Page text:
Heatherwick Studio reveals details of The Cove proposal for Piers 30–32 in San Francisco

Pier Review

Heatherwick Studio reveals details of The Cove proposal for Piers 30–32 in San Francisco

Heatherwick Studio has revealed further details for its proposed The Cove project, which would transform Piers 30–32 at the Embarcadero in San Francisco’s South Beach neighborhood into an overwater mixed-used district centered around a five-acre “ecological park.”

The piers—dubbed the Bermuda Triangle of waterfront development” by the San Francisco Chronicle—have set mostly empty (save for a deteriorating parking lot) since a massive fire tore through the old cargo wharf in 1986, destroying its historic pier sheds. In 2014, it was announced that the piers, the largest redevelopment site at the Embarcadero at 13 acres, would likely collapse within a decade without an investment of $87 million in repairs and seismic retrofitting work.

The redevelopment of Piers 30–32 has long been in the making although nothing, including potential plans for a new arena for NBA franchise the Golden State Warriors and, at one point, the Lucas Museum of Narrative Art, has ever come to fruition due to funding, political infighting, backlash from local residents, and other factors. However, the Port of San Francisco has been actively considering new proposals, as a Request for Proposals (RFP) was put out earlier this year although progress has been slow due to the coronavirus pandemic.

Envisioned by a group of developers, designers, engineers, consultants, and sustainability experts collectively known as EXP2, The Cove redevelopment proposal is helmed by San Francisco-based real estate development company Earthprise working alongside Sares Regis Group, Heatherwick Studio, and a long, illustrious, and mostly locally-based list of collaborators including Page & Turnbull, CMG Landscape Architecture, PAE, Kendall/Heaton Associates, and Paradigm Strategy.

illustration of a proposed mixed-use campus and park at pier 30 san francisco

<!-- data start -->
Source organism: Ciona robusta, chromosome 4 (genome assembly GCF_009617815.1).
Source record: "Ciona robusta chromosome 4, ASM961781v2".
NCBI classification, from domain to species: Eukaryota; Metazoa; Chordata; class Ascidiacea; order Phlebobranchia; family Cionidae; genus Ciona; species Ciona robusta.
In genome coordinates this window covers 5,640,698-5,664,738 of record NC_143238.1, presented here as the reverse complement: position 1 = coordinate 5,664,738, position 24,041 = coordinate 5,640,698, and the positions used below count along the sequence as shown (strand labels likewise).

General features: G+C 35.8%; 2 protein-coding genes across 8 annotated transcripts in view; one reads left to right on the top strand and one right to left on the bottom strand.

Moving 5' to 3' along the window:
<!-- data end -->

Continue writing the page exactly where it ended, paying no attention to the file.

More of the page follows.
Two sprawling buildings with offices, retail, restaurants, and more would flank a 5-acre park inspired by the rugged coastal landscape of Northern California. (Heatherwick Studio)

Like other redevelopment schemes past and present that have called for knocking the century-old piers down and replacing them, The Cove would also entail removing the piers and erecting a concrete structural pier system that would stand strong (and high) against earthquakes, sea-level rise, and other natural and manmade disasters. An executive summary points out that the existing piers already fall below current FEMA Base Flood Elevations. The proposal does not include a plan for an adjacent 2.3-acre of land, Seawall Lot 330, which is also up for redevelopment.

Atop the new piers, The Cove, a net-zero energy office park of sorts described as a “next-generation, high-performance waterfront community” would take the form of two large, low-rise timber buildings with modular, flexible designs that form a horseshoe shape around an expansive public green space and promenade. Together, the two solar shingle-clad buildings comprise 550,000 gross square feet.

As the project website describes the proposed “colorful, contemporary destination that celebrates the classic California coast and the history of the Embarcadero:”

“The publicly accessible park is a natural experience, an Eco-Transect, reminiscent of the California coastal headlands and bluffs. A pedestrian-friendly journey through the ecological park winds through a multi-use plaza, a rolling softscape of native terpene-laden trees and dune grasses, floating wetlands, an oval boardwalk, onward to a promontory, a bridge beyond, overlooking the bay.” 

Further details, including a complete 88-page proposal and more on The Cove’s ambitious commitment to resilient building technology, can be found at the project website. And while The Cove is certainly an attention-grabbing and ambitious vision, it’s worth noting that another proposal from Strada Investment Group and Trammel Crow Co. that includes 850 units of housing and a floating swimming pool, is the one recommended by city officials to move forward in the redevelopment process.